roots gives $c+d>0$, $-c+d<0$, so $-c**
0, \ b+a<0 \text{ and } b\ne0)\\
a_4(x) = (1-x^2)^2\\
a_3(x) = -2(b+(-2+a)x)(-1+x^2)\\
a_2(x) = \frac{b^3+B+2(-1+a)b^2x-Bx^2+b(-2+a+2x^2-3ax^2
+a^2x^2)}{b}\\
a_1(x)= B + \frac{aB x}{b}
\end{gather*}
with the eigenvalues
\[
\lambda_n = \frac{(a-n+1) n ( -b n^2+a b n+b n-a b+{B}) }
{b}.
\]
\subsection{Self-adjoint operators of order $6$}
Consider the self-adjoint operators
\begin{equation}
\label{main-op-n-6}
L=a_{6}(x) y^{(6)}+a_5(x) y^{(5)}+a_4(x) y^{(4)}
+a_3(x) y'''+ a_2(x) y''+a_1(x) y'
\end{equation}
with an admissible weight $p(x)=\exp(\frac{1}{3}\int\frac{a_5(x)}
{a_{6}(x)}dx)/| a_{6}(x)|$, satisfying the differential
equation
\begin{equation} \label{main-eq-n-6}
L(y)=\lambda y.
\end{equation}
By Proposition \ref{prop2.1}, the determining equations in this case are
\begin{gather}
3(a_{6}p)'= (a_5 p)\label{det1-n-6}\\
5(a_5p)''- 6(a_4p)'+ 3(a_3p)=0 \label{det2-n-6n}\\
(a_4p)'''-3(a_3p)''+5(a_2p)'-
5(a_1p)=0 \label{det3-n-6n}
\end{gather}
on $I$, subject to the vanishing of
\begin{equation}\label{boundary-n-6}
(a_{6} p),\quad(a_5 p), \quad
(a_5p)', \quad(a_4p), \quad(a_4p)'- 3(a_3p), \quad
(a_4p)''-3(a_3p)'+5(a_2p)
\end{equation}
on the boundary $\partial I$. Equations \eqref{det2-n-6n} and
\eqref{det3-n-6n} are equivalent to
\begin{equation}
\frac{10}{27}\big(\frac{a_5}{a_{6}}\big) ^3
+\frac{10}{3}\big(\frac{a_5}{a_{6}}\big) \big( \frac{a_5}{a_{6}}\big) '+
\frac{10}{3}\big( \frac{a_5}{a_{6}}\big) ''
-4 \big(\frac{a_4}{a_{6}}\big) '-\frac{4}{3} \frac{a_5}{a_{6}}
\frac{a_4}{a_{6}}+ 2\frac{a_3}{a_{6}}=0
\end{equation}
and
\begin{align*}
& -81\big( \frac{{a_3} }{{a_{6}} }\big) ''
+\frac{{a_4}}{{a_{6}} } \big( \frac{{a_5} }{{a_{6}} }\big) ^3
-9 \frac{{a_3}}{{a_{6}} } \big( \frac{{a_5} }{{a_{6}} }\big) ^2
+45 \frac{{a_2} }{{a_{6}} } \big( \frac{{a_5} }{{a_{6}} }\big)
-135 \frac{{a_1}}{{a_{6}} }+135 \big( \frac{{a_2} }{{a_{6}} }\big) '\\
&+27 \big( \frac{{a_4} }{{a_{6}} }\big) '''
+9 \frac{{a_4} }{{a_{6}} } \big( \frac{{a_5} }{{a_{6}} }\big)''
+27 \frac{{a_5} }{{a_{6}} } \big( \frac{{a_4} }{{a_{6}}}\big) ''
-54 \big( \frac{{a_5} }{{a_{6}} }\big) \big(\frac{{a_3} }{{a_{6}} }\big) '\\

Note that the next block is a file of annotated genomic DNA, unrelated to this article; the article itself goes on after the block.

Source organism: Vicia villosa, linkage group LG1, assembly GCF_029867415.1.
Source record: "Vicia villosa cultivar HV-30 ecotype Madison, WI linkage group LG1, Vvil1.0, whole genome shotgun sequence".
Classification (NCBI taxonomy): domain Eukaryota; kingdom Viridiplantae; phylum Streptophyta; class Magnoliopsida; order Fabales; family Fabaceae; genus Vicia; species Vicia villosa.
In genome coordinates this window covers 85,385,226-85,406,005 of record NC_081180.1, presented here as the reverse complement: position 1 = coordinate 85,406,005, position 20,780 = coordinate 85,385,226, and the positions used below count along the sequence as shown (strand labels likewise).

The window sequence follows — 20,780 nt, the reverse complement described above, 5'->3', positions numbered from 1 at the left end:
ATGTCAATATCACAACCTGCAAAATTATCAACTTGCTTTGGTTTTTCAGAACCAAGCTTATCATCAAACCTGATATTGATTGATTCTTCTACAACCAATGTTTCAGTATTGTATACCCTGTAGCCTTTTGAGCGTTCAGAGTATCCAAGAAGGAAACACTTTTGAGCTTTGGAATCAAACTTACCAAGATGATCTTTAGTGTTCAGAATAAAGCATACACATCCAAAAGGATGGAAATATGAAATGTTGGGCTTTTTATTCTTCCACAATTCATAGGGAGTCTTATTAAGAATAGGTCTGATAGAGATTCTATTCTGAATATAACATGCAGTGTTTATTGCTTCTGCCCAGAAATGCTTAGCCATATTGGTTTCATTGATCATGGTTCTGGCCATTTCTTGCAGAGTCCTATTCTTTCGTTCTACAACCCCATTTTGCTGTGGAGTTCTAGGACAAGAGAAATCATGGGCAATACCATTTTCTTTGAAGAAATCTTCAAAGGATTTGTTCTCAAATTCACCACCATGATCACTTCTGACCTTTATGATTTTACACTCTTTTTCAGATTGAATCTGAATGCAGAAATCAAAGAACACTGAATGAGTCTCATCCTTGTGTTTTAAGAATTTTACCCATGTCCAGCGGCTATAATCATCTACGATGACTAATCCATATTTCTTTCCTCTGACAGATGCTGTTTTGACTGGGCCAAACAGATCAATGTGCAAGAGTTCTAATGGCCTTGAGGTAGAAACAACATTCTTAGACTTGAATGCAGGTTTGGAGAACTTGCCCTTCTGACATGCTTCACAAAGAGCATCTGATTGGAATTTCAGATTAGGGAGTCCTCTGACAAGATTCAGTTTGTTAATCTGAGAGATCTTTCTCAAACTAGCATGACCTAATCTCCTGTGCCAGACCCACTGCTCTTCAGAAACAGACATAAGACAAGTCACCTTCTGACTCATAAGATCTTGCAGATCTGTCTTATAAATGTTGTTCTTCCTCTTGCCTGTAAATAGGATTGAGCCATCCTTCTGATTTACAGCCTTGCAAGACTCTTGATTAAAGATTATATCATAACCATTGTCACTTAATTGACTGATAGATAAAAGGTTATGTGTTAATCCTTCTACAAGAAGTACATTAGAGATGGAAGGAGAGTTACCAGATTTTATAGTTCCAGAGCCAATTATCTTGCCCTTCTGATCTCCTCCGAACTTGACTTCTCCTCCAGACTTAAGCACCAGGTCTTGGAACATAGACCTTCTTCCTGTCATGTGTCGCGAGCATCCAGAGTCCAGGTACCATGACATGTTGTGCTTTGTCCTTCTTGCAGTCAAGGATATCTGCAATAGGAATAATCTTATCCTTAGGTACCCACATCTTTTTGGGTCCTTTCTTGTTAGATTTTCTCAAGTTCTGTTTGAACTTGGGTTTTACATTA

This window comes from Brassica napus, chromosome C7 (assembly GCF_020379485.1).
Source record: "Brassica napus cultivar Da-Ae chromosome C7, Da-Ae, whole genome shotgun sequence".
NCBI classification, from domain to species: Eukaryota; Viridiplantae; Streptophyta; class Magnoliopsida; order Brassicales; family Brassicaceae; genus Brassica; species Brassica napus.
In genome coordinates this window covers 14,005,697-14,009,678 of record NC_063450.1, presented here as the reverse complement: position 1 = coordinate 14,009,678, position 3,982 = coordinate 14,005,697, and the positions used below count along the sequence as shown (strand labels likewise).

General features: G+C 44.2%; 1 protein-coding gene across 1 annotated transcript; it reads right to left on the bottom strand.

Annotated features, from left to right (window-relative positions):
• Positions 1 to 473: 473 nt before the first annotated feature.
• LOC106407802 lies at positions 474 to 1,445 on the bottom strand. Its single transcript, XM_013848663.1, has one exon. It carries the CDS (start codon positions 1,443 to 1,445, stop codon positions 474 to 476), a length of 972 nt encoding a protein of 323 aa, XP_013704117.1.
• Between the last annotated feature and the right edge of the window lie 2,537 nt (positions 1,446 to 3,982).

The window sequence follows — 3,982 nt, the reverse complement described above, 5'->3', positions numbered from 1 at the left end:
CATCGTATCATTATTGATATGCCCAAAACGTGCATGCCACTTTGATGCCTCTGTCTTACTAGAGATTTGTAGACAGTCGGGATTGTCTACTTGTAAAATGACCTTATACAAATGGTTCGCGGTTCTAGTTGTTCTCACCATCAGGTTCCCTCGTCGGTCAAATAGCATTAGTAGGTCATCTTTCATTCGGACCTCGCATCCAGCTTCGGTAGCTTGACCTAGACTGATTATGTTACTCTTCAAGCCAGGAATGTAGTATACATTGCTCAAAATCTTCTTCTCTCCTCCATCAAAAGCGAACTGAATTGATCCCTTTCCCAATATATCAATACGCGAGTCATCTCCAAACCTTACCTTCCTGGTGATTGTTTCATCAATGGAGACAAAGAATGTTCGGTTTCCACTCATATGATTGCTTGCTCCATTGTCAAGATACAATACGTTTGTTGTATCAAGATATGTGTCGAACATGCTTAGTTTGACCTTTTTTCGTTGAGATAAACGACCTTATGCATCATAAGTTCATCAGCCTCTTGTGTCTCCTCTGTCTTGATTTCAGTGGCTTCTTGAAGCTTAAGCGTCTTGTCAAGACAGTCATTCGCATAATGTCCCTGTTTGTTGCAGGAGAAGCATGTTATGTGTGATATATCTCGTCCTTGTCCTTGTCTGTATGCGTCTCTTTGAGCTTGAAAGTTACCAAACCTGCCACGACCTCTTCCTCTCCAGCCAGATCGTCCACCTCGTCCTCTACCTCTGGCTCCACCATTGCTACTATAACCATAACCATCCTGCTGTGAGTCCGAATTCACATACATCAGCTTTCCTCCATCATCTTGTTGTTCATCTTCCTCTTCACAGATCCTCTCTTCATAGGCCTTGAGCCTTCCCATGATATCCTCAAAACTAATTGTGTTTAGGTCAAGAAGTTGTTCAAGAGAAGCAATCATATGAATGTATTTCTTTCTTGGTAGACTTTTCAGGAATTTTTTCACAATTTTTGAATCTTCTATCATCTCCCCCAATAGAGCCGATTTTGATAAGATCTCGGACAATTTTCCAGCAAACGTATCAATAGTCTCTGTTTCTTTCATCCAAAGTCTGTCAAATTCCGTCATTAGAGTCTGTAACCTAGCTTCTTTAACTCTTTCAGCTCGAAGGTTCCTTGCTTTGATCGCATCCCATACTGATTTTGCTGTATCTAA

& +9 \big( \frac{{a_5} }{{a_{6}}}\big) ^2 \big( \frac{{a_4} }{{a_{6}} }\big) '
+9\frac{{a_4} }{{a_{6}} } \frac{{a_5} }{{a_{6}} }
\big( \frac{{a_5} }{{a_{6}} }\big) '
-27 \big( \frac{{a_3} }{{a_{6}} }\big) \big( \frac{{a_5}
}{{a_{6}} }\big) '+27 \big( \frac{{a_4} }{{a_{6}} }\big)'
\big( \frac{{a_5} }{{a_{6}} }\big) '=0.
\end{align*}
These identities give the congruences
\begin{gather} \label{divide-n-6-1}
5 {a_5} ( {a_5} -6 {a_{6}}')
( {a_5} -3 {a_{6}}') \equiv0 \quad\mod{a_{6}}\\
\label{divide-n-6-2}{a_4} ( {a_5} -9 {a_{6}}')
( {a_5} -6 {a_{6}}') ( {a_5} -3 {a_{6}}') \equiv0 \quad \mod{a_{6}}.
\end{gather}
Before presenting examples, we note that, in case the leading term has a real
root, there are many operators that satisfy the determining equations but for
which one of the boundary condition fails at one or both end points of
interval $I$; in case the leading term has no real roots, the boundary
conditions will be satisfied - because of the form of the weight - but
one of the determining equations will not be satisfied. Here are some typical
examples.
\begin{example} \label{examp4.1}\rm
The operator in \eqref{main-op-n-6} with
\begin{gather*}
p(x) = (x-1)^2 (x+1),\\
a_{6} (x) = (x-1)^2 (x+1)^{4}, \quad
a_5 (x) = 3 (x-1) (x+1)^3 (9 x-1),\\
a_4(x) = 60 x (x+1)^2 (5 x-3), \quad
a_3(x) = 240 ( 7 x^3+6 x^2-2 x-1) ,\\
a_2(x) = 720 x (5 x+3), \quad a_1(x) = 360 (x+1)
\end{gather*}
satisfies the determining equations \eqref{det1-n-6}, \eqref{det2-n-6n},
\eqref{det3-n-6n} and all the boundary conditions in \eqref{boundary-n-6}
except that the last boundary condition fails at the end point $1$ of
$I=[-1,1]$. Therefore, these coefficients and weights would not constitute a
self-adjoint operator.
\end{example}
\begin{example} \label{examp4.2} \rm